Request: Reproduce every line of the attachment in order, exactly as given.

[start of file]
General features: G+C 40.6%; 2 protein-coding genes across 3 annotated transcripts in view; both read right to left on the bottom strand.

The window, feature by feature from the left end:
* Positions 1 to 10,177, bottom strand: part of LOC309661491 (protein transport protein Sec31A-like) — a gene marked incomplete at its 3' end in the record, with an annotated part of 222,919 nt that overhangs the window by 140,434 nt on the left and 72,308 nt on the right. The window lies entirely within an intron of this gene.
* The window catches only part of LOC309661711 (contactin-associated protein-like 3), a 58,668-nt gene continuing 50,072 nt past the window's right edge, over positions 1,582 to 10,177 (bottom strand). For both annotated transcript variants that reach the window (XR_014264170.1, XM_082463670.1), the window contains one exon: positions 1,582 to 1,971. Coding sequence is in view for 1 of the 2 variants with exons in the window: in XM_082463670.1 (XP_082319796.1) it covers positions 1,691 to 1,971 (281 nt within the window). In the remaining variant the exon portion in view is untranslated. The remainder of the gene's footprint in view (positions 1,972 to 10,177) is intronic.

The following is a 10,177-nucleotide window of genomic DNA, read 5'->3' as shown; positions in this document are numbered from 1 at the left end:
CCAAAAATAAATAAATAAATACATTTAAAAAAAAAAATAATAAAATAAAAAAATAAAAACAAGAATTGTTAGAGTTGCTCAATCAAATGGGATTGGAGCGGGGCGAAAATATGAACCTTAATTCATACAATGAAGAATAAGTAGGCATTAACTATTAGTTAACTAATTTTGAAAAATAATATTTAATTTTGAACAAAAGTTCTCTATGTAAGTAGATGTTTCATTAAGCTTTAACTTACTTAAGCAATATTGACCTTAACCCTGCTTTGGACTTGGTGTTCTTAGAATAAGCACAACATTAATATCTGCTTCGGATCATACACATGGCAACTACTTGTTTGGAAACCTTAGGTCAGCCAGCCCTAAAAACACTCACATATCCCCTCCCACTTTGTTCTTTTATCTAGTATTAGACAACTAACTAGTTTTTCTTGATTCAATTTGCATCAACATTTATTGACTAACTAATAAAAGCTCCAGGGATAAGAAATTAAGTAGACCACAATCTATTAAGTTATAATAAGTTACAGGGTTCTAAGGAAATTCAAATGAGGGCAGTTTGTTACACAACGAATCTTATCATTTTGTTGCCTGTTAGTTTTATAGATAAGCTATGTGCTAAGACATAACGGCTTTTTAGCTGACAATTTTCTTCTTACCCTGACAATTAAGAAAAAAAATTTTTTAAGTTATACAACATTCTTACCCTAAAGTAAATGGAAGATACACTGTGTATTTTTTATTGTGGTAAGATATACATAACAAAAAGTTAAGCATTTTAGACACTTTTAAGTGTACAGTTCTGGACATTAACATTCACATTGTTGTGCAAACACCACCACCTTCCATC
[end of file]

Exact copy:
General features: G+C 40.6%; 2 protein-coding genes across 3 annotated transcripts in view; both read right to left on the bottom strand.

The window, feature by feature from the left end:
* Positions 1 to 10,177, bottom strand: part of LOC309661491 (protein transport protein Sec31A-like) — a gene marked incomplete at its 3' end in the record, with an annotated part of 222,919 nt that overhangs the window by 140,434 nt on the left and 72,308 nt on the right. The window lies entirely within an intron of this gene.
* The window catches only part of LOC309661711 (contactin-associated protein-like 3), a 58,668-nt gene continuing 50,072 nt past the window's right edge, over positions 1,582 to 10,177 (bottom strand). For both annotated transcript variants that reach the window (XR_014264170.1, XM_082463670.1), the window contains one exon: positions 1,582 to 1,971. Coding sequence is in view for 1 of the 2 variants with exons in the window: in XM_082463670.1 (XP_082319796.1) it covers positions 1,691 to 1,971 (281 nt within the window). In the remaining variant the exon portion in view is untranslated. The remainder of the gene's footprint in view (positions 1,972 to 10,177) is intronic.

The following is a 10,177-nucleotide window of genomic DNA, read 5'->3' as shown; positions in this document are numbered from 1 at the left end:
CCAAAAATAAATAAATAAATACATTTAAAAAAAAAAATAATAAAATAAAAAAATAAAAACAAGAATTGTTAGAGTTGCTCAATCAAATGGGATTGGAGCGGGGCGAAAATATGAACCTTAATTCATACAATGAAGAATAAGTAGGCATTAACTATTAGTTAACTAATTTTGAAAAATAATATTTAATTTTGAACAAAAGTTCTCTATGTAAGTAGATGTTTCATTAAGCTTTAACTTACTTAAGCAATATTGACCTTAACCCTGCTTTGGACTTGGTGTTCTTAGAATAAGCACAACATTAATATCTGCTTCGGATCATACACATGGCAACTACTTGTTTGGAAACCTTAGGTCAGCCAGCCCTAAAAACACTCACATATCCCCTCCCACTTTGTTCTTTTATCTAGTATTAGACAACTAACTAGTTTTTCTTGATTCAATTTGCATCAACATTTATTGACTAACTAATAAAAGCTCCAGGGATAAGAAATTAAGTAGACCACAATCTATTAAGTTATAATAAGTTACAGGGTTCTAAGGAAATTCAAATGAGGGCAGTTTGTTACACAACGAATCTTATCATTTTGTTGCCTGTTAGTTTTATAGATAAGCTATGTGCTAAGACATAACGGCTTTTTAGCTGACAATTTTCTTCTTACCCTGACAATTAAGAAAAAAAATTTTTTAAGTTATACAACATTCTTACCCTAAAGTAAATGGAAGATACACTGTGTATTTTTTATTGTGGTAAGATATACATAACAAAAAGTTAAGCATTTTAGACACTTTTAAGTGTACAGTTCTGGACATTAACATTCACATTGTTGTGCAAACACCACCACCTTCCATC